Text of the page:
Ms Rachael Cooper2, Dr Cath Cosgrave1,
1University Of Melbourne – Department of Rural Health , Wangaratta , Australia, 2East Grampians Health Service, Ararat, Australia
Introduction: A major & ongoing challenge facing rural & remote public health services is attracting & retaining Allied Health Professionals (AHP). This project builds on research findings conducted by Dr Cosgrave in an earlier-study investigating turnover-intention of early-career community mental health professionals working in rural NSW. The study found that social/personal factors were a key influence on retention, in particular, individuals’ sense of belongingness to community and place. From this study, Dr Cosgrave developed a whole-of-person (WoP) retention model with specific interventions in the domains of workplace, career & social/personal.
Objectives: The University of Melbourne is currently working in partnership with East Grampians Health Service (EGHS)- small rural Victorian public hospital- to develop & trial a retention framework for early-career AHP & nursing professionals and all new health staff who are newcomers to the town of Ararat.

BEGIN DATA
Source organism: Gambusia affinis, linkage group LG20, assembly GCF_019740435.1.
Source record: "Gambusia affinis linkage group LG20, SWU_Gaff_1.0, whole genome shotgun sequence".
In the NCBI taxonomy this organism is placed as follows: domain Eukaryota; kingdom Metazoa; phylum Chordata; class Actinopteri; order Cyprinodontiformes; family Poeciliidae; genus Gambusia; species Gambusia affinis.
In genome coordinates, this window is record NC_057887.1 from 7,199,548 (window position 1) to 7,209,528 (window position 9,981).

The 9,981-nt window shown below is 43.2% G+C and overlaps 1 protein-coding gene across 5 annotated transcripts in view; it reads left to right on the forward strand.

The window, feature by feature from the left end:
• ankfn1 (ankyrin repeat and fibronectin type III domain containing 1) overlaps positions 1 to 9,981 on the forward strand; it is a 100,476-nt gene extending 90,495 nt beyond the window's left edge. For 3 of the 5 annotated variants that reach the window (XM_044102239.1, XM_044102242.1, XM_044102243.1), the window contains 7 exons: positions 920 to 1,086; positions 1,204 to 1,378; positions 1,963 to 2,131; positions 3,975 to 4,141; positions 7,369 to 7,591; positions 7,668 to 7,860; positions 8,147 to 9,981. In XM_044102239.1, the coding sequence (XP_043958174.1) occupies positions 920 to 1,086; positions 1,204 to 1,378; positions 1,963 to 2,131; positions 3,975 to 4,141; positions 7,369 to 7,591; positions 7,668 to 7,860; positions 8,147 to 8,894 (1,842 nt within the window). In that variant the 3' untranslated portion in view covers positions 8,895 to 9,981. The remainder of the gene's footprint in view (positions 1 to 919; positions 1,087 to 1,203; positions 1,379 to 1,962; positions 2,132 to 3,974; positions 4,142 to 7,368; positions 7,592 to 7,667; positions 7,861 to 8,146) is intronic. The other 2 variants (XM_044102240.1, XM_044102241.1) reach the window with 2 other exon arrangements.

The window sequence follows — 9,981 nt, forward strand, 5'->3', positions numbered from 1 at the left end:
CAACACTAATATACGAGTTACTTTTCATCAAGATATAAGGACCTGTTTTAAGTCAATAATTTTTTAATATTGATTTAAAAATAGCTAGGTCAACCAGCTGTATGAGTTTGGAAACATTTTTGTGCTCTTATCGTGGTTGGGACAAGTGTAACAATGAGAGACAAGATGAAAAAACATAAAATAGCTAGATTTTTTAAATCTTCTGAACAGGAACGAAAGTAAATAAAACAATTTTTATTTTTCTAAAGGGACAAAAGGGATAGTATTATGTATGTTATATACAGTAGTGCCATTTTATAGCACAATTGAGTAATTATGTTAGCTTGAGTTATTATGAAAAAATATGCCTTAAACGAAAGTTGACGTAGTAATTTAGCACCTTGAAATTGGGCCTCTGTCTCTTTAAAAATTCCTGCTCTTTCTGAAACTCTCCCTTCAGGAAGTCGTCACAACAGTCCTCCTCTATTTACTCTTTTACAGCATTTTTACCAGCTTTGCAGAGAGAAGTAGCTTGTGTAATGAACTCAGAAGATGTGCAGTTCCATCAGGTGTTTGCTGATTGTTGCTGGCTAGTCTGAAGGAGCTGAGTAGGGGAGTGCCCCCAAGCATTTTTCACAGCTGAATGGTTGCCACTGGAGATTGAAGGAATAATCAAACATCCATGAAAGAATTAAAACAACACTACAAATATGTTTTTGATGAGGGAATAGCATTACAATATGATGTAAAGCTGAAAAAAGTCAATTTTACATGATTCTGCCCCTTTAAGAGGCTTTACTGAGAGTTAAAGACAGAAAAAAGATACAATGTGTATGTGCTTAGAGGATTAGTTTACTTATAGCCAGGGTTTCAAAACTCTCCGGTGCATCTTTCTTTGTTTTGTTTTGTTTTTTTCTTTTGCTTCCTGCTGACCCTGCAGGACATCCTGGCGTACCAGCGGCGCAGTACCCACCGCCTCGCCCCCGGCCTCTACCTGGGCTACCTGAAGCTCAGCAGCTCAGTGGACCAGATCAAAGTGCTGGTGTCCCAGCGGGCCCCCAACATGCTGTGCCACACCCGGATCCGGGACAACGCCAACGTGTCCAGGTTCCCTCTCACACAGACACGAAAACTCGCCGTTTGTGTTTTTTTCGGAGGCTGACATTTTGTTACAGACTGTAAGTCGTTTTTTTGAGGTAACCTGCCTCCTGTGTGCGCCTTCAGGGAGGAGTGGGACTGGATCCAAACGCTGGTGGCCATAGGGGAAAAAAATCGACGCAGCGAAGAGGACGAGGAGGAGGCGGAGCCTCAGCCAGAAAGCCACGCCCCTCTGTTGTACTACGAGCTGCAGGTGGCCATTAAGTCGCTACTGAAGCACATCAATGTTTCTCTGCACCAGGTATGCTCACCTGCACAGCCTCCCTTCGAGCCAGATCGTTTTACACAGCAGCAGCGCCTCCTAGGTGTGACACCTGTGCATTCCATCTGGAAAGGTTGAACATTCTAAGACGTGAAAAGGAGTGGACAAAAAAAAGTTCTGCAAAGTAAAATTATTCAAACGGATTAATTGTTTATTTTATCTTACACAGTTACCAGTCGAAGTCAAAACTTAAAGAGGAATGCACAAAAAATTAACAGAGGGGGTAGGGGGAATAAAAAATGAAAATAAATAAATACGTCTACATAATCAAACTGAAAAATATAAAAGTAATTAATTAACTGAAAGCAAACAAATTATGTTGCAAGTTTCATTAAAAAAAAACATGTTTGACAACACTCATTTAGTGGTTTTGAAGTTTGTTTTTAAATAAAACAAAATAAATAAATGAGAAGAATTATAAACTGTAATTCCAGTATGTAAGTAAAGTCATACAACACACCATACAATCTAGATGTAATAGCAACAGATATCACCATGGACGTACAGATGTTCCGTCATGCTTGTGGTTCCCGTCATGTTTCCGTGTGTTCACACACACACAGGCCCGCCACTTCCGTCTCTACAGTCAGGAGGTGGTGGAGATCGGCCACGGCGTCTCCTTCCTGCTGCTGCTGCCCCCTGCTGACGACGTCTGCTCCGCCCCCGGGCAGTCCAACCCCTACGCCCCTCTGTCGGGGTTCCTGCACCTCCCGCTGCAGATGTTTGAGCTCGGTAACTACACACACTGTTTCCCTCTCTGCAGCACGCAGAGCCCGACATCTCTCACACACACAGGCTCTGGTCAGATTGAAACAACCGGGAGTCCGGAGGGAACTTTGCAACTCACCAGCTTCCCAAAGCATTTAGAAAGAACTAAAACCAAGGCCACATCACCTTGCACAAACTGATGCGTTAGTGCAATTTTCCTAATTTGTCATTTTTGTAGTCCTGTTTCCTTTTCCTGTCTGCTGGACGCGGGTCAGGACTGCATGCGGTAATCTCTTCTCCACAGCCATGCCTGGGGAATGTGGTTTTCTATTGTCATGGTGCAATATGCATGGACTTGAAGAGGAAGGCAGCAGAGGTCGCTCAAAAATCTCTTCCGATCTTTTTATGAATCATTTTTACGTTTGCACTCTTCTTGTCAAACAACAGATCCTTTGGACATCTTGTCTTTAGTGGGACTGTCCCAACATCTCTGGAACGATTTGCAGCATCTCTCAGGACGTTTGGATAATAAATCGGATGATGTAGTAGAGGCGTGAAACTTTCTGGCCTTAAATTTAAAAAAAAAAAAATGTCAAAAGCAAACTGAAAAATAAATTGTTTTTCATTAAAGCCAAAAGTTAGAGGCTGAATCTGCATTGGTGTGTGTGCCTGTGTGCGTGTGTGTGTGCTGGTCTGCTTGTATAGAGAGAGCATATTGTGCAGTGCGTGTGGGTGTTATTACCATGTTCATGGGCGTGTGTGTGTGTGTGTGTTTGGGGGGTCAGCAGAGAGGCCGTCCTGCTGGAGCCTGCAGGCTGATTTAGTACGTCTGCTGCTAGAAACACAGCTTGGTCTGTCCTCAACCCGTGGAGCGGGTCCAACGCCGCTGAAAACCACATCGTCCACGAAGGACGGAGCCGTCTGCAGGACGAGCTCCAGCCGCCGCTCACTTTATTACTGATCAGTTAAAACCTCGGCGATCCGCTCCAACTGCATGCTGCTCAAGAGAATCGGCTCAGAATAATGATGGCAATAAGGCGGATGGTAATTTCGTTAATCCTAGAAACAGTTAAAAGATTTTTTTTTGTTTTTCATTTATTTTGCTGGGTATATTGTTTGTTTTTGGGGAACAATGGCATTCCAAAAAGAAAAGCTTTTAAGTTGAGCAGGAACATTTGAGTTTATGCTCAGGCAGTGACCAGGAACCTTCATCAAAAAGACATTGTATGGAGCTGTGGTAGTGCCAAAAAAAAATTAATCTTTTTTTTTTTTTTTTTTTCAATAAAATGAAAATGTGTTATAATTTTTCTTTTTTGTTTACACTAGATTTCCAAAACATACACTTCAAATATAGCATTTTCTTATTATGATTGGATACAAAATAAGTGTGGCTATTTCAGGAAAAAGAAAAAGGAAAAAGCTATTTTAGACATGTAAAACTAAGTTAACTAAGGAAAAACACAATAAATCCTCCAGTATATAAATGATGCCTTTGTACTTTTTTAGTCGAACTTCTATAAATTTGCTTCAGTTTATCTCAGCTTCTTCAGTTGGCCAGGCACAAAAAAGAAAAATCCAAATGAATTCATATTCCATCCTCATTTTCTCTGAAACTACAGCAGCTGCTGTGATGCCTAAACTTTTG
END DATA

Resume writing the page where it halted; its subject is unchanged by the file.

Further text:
Method: A participatory action research method is being used. EGHS has a co-funded project worker (Ms Cooper). The research being conducted involves Dr Cosgrave regularly interviewing eligible staff, as well as key informants from EGHS & the local Ararat community to identify recruitment & retention issues. Dr Cosgrave & Ms Cooper are using this data & the WoP retention framework to develop & trial an evidenced-based context-specific retention model.
Results: The presentation will present the key findings from the research data & the WoP model developed & being trialled. This presentation will also discuss the challenges & opportunities EGHS are experiencing leading a complex change process & wanting the outcomes to be sustainable.
Ms Cooper is an Accredited Practising Dietitian who has worked in rural health for 17 years. She moved to Ararat from Melbourne after graduating and has a good understanding of the difficulties new staff have settling into rural life and working in sole allied health positions. Rachael commenced as project worker for the Whole-of-person retention project in October 2017 with the aim of contributing to solutions that increase retention of allied health staff in her local area and therefore providing sustainable and quality health services for the community.